The title Most Devout Virgin tells us about Mary’s dedication to Jesus. To convey the meaning of devotion, Blessed John Henry Newman puts before us the example of a devoted wife or daughter, and next of St. Paul’s “intense devotion towards our Lord.” He then goes on to explain how Mary’s devotion was greater because she was his mother and had the long intimacy of thirty years with him, “and because she was from her special sanctity so ineffably near to Him in spirit.” At last she felt his every suffering and affliction.
Most Devout Virgin, prays for us that our devotion for Jesus may grow in purity and ardor.
Mary is the “Vas Insigne Devotionis,” The Most Devout Virgin
TO be devout is to be devoted. We know what is meant by a devoted wife or daughter. It is one whose thoughts centre in the person so deeply loved, so tenderly cherished. She follows him about with her eyes; she is ever seeking some means of serving him; and, if her services are very small in their character, that only shows how intimate they are, and how incessant. And especially if the object of her love be weak, or in pain, or near to die, still more intensely does she live in his life, and know nothing but him.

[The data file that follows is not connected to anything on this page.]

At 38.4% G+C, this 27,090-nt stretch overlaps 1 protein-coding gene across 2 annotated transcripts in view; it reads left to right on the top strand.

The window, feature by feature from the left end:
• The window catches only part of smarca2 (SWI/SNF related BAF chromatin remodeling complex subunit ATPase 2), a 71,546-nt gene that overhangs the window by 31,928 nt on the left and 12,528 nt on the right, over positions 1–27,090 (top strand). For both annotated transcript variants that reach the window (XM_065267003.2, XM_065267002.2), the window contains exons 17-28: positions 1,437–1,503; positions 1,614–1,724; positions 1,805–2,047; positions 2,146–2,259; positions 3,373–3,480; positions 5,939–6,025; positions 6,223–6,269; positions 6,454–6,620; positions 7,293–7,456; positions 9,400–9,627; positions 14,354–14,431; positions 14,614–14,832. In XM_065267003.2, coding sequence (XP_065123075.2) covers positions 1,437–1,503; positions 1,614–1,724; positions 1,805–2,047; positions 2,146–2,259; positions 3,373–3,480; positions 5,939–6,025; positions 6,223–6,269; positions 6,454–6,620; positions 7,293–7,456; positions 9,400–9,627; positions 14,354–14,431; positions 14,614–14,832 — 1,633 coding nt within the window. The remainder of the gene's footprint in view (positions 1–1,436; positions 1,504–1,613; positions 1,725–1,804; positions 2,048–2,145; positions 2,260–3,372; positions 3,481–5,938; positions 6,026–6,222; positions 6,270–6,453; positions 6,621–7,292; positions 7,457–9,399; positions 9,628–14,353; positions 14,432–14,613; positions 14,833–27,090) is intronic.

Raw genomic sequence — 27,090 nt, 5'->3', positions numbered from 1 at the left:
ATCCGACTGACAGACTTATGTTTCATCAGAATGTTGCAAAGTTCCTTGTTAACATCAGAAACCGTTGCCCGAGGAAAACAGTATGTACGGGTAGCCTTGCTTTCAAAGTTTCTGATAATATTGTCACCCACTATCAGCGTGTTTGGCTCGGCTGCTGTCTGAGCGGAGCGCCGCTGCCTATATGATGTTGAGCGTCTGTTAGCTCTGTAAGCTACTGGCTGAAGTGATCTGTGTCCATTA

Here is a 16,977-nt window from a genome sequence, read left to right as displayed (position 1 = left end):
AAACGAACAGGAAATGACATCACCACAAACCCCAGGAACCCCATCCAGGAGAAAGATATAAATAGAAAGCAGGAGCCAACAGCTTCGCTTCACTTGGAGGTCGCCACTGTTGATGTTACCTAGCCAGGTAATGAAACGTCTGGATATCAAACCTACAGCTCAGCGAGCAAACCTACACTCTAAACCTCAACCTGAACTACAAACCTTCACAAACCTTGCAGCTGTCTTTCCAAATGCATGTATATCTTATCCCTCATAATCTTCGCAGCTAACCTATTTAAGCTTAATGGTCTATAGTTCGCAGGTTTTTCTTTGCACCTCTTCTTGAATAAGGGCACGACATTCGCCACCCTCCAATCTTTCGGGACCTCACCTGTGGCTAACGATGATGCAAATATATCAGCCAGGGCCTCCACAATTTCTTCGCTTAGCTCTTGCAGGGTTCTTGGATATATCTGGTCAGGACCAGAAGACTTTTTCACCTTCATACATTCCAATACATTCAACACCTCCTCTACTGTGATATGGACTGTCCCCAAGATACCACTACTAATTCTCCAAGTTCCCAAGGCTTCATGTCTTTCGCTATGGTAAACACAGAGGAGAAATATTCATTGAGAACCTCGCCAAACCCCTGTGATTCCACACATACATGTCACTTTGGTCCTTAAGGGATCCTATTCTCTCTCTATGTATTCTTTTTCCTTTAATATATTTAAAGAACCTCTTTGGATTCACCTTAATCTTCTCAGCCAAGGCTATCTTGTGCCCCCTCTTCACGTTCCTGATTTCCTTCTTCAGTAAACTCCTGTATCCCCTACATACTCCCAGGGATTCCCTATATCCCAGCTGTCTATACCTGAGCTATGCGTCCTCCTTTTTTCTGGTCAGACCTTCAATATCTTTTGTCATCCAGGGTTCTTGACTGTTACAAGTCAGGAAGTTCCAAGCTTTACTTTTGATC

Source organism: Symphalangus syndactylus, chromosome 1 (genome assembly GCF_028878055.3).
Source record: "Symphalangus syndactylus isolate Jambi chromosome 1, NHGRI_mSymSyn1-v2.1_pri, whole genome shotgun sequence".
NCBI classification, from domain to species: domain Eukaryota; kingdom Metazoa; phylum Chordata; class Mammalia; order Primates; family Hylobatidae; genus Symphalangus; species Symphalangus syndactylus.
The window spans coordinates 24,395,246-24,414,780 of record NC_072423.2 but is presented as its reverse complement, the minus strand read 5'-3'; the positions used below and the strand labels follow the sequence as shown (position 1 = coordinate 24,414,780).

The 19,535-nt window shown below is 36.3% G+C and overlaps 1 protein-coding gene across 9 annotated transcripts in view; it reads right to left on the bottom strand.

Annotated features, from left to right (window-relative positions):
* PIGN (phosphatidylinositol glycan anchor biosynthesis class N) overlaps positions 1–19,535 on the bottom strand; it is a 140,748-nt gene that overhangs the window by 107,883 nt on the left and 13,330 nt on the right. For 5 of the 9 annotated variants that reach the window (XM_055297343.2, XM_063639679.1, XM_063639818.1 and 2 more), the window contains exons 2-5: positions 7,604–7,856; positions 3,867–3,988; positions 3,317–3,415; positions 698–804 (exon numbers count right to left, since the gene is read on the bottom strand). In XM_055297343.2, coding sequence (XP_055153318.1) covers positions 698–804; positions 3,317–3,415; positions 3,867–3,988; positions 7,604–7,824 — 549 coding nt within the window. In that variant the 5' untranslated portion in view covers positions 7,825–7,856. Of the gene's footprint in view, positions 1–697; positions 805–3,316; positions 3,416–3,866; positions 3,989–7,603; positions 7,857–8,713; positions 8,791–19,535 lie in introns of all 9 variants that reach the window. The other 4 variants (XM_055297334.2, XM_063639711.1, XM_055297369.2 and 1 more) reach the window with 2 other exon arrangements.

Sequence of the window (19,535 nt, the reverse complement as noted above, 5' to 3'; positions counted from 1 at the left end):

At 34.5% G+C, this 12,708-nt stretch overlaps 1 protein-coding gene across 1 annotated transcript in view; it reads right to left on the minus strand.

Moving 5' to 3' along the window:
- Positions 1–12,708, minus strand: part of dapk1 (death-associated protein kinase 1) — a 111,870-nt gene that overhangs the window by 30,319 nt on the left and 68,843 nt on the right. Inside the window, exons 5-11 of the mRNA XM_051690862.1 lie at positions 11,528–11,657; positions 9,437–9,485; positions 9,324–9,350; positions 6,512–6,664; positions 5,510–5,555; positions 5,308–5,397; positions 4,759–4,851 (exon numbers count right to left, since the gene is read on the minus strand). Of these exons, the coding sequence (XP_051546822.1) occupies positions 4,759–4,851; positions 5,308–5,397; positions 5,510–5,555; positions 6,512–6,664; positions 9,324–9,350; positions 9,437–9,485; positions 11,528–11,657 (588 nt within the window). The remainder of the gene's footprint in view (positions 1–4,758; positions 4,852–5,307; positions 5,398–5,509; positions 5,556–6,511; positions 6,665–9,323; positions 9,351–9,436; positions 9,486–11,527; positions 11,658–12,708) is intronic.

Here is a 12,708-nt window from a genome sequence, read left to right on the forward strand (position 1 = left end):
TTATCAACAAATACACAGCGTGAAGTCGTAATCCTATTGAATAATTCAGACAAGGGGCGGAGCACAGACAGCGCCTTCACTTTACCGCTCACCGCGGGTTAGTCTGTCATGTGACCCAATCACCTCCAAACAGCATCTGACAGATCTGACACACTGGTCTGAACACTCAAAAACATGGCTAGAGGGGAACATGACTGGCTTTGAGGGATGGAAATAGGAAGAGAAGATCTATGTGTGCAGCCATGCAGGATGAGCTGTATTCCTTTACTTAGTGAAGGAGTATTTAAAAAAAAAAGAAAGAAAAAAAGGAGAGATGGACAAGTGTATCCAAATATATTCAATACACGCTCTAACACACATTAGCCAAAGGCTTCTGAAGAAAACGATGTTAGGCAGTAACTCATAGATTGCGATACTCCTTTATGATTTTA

This intense devotion towards our Lord, forgetting self in love for Him, is instanced in St. Paul, who says. “I know nothing but Jesus Christ and Him crucified.” And again, “I live, [yet] now not I, but Christ liveth in me; and [the life] that I now live in the flesh, I live in the faith of the Son of God, who loved me, and delivered Himself for me.”
But great as was St. Paul’s devotion to our Lord, much greater was that of the Blessed Virgin; because she was His Mother, and because she had Him and all His sufferings actually before her eyes, and because she had the long intimacy of thirty years with Him, and because she was from her special sanctity so ineffably near to Him in spirit. When, then, He was mocked, bruised, scourged, and nailed to the Cross, she felt as keenly as if every indignity and torture inflicted on Him was struck at herself. She could have cried out in agony at every pang of His.
This is called her compassion, or her suffering with her Son, and it arose from this that she was the “Vas insigne devotionis.”
Meditations and Devotions, see www.newmanreader.org